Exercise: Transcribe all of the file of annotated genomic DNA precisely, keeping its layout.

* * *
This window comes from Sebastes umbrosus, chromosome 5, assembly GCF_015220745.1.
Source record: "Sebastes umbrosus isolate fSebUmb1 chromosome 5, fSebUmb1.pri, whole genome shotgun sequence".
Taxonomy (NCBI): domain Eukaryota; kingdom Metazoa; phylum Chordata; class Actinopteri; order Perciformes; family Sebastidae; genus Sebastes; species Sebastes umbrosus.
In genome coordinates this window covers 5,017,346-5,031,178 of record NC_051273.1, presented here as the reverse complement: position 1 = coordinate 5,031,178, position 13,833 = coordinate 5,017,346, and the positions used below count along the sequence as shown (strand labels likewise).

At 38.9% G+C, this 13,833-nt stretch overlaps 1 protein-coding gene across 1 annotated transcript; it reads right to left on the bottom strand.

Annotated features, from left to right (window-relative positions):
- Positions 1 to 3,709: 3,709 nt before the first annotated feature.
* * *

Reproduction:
This window comes from Sebastes umbrosus, chromosome 5, assembly GCF_015220745.1.
Source record: "Sebastes umbrosus isolate fSebUmb1 chromosome 5, fSebUmb1.pri, whole genome shotgun sequence".
Taxonomy (NCBI): domain Eukaryota; kingdom Metazoa; phylum Chordata; class Actinopteri; order Perciformes; family Sebastidae; genus Sebastes; species Sebastes umbrosus.
In genome coordinates this window covers 5,017,346-5,031,178 of record NC_051273.1, presented here as the reverse complement: position 1 = coordinate 5,031,178, position 13,833 = coordinate 5,017,346, and the positions used below count along the sequence as shown (strand labels likewise).

At 38.9% G+C, this 13,833-nt stretch overlaps 1 protein-coding gene across 1 annotated transcript; it reads right to left on the bottom strand.

Annotated features, from left to right (window-relative positions):
- Positions 1 to 3,709: 3,709 nt before the first annotated feature.